Welcome, Guest. Please Login
SLINGING.ORG
 
Home Help Search Login


Pages: 1 2 
Send Topic Print
New book on Slingstones in Oceania & Americas (Read 9901 times)
RDY
Novicius
*
Offline


Slinging Rocks!

Posts: 9
Re: New book on Slingstones in Oceania & Americas
Reply #15 - Jan 25th, 2012 at 8:58pm
 
Grin Finally! I'm pleased to announce that our book is now available, at least thru our publisher, the Kent State University Press. You will find it shown as their featured new publication and it may be ordered at: www.kentstateuniversitypress.com . I do not see that it is shown as yet available on other vendors sites, e.g., Amazon, but that should happen quickly now.  
Back to top
 
 
IP Logged
 
The_Peltast
Ex Member


Re: New book on Slingstones in Oceania & Americas
Reply #16 - Jan 26th, 2012 at 2:33pm
 
Excellent, thanks for the update.
Back to top
 
 
IP Logged
 
ArchaeoMan
Tiro
**
Offline


ubi dubium ibi libertas

Posts: 47
Manhattan, KS
Gender: male
Re: New book on Slingstones in Oceania & Americas
Reply #17 - Feb 3rd, 2012 at 2:12pm
 
Book appeared today on Amazon as well!
Back to top
 
 
IP Logged
 
David Morningstar
Forum Moderation
*****
Offline


Slinging Rocks!

Posts: 3374
UK
Re: New book on Slingstones in Oceania & Americas
Reply #18 - Mar 31st, 2012 at 6:09am
 

I have the book. I am very impressed so far, havent finished it yet. I will do a full review later.

Thearos, even though it isnt your area you should buy it anyway.

Back to top
 
 
IP Logged
 
Bill Skinner
Forum Moderation
*****
Offline


Slinging Rocks!

Posts: 3292
Re: New book on Slingstones in Oceania & Americas
Reply #19 - Apr 4th, 2012 at 9:19pm
 
I got my copy today, so far, I like it.
Back to top
 
 
IP Logged
 
David Morningstar
Forum Moderation
*****
Offline


Slinging Rocks!

Posts: 3374
UK
Re: New book on Slingstones in Oceania & Americas
Reply #20 - Apr 5th, 2012 at 11:51am
 

I'm not going to have time to do a full review for a while, so this is the short version:

Slings - not much here. A bit of a disappointment

Slinging - not a great deal, some good descriptions from the past. No experiments.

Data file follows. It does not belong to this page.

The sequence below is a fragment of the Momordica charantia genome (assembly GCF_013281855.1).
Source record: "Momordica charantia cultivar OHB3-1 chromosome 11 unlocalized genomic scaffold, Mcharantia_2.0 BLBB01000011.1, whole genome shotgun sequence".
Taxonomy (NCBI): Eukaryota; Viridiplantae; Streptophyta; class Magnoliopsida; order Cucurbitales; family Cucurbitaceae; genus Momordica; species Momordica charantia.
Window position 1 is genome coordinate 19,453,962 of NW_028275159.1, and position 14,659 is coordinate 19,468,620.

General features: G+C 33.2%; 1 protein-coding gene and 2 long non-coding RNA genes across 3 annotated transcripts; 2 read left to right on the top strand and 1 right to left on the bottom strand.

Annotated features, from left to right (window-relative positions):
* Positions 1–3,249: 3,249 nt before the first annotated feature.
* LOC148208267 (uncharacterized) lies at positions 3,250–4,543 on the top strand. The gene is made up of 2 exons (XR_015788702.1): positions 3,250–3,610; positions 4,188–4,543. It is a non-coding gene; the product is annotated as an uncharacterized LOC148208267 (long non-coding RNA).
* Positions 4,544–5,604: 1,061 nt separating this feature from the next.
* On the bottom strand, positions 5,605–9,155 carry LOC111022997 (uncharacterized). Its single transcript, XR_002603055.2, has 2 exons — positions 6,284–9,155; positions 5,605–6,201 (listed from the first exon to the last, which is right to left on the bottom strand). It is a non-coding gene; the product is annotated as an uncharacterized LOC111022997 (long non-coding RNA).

Slingstones - this is what its all about. Biconical slingstones made of fired clay or worked stone. Lots from the Pacific islands, all measured and weighed. But the real standout is the biconical slingstones of North America which I have never ever heard of before.

Did you know the Lovelock cave sling was found with two biconical slingstones? Neither did I, but there they are, in photos and sketches. There are many biconicals found in different places across the US but they are rarely identified as such.

I would advise caution for some of these - I dont accept the Poverty Point Objects as slingstones, I think they are for tying onto cordage, maybe as weights for a throwing net. Also, large biconical stone objects can be tomahawk heads. If it is grooved, it is definitely a tomahawk head.

Its much more an academic than a popular text but there are lots and lots of references for further study, if you have access to them.

A good work, a big step forward in academic slingstone study especially for North America. Not for average sling enthusiasts but for academics this is a must-have.

Back to top
 
 
IP Logged
 
Pikåru
Interfector Viris Spurii
*****
Offline


Experience teaches only
the teachable...

Posts: 1636
Colorado USA
Gender: male
Re: New book on Slingstones in Oceania & Americas
Reply #21 - Apr 5th, 2012 at 4:39pm
 
I think I'll just wait for the movie.

Seriously, looks like a very interesting read and since Amazon has it on thier list of available books it looks like I'll have my own copy soon.
Back to top
 

I sling. Therefore I am. Tano' Hu I Islan Guahan. http://itanohu.blogspot.com
 
IP Logged
 
Atlatlista
Ex Member


Re: New book on Slingstones in Oceania & Americas
Reply #22 - Apr 5th, 2012 at 11:09pm
 
Is the cover picture really the same as "Sling Braiding of the Andes" or is that an amazon mistake?  Anyway, I'll have to pick a copy of this up, as I'm intensely interested in slingstone finds and the dates for the artifacts.  I think slings are definitely neglected in archaeological literature and that they represent a sort of "low-hanging fruit" in the study of the development of projectile weapons systems.

As a sort of side note, I've always found slings to be a terribly vexing weapon, as they don't leave much in the way of archaeological remains behind.  You have to figure that slinging greatly predates specially-manufactured biconical slingstones, but unmodified stones are impossible to track, and slings are organic, so there's no way to prove just how old.  I think one alternative way forward might be to do experimental work and look at expected injury patterns from sling use, in the hopes of finding injuries which are "consistent" with the use of the sling.  Alternatively a look at bone plasticity might help, if slinging differs substantially from ordinary throwing in the loads it places on the body.  Of course, I'm not sure the latter is true, or that sling wounds are distinguishable from club wounds when you get right down to the damage done to bones.
Back to top
 
 
IP Logged
 
ArchaeoMan
Tiro
**
Offline


ubi dubium ibi libertas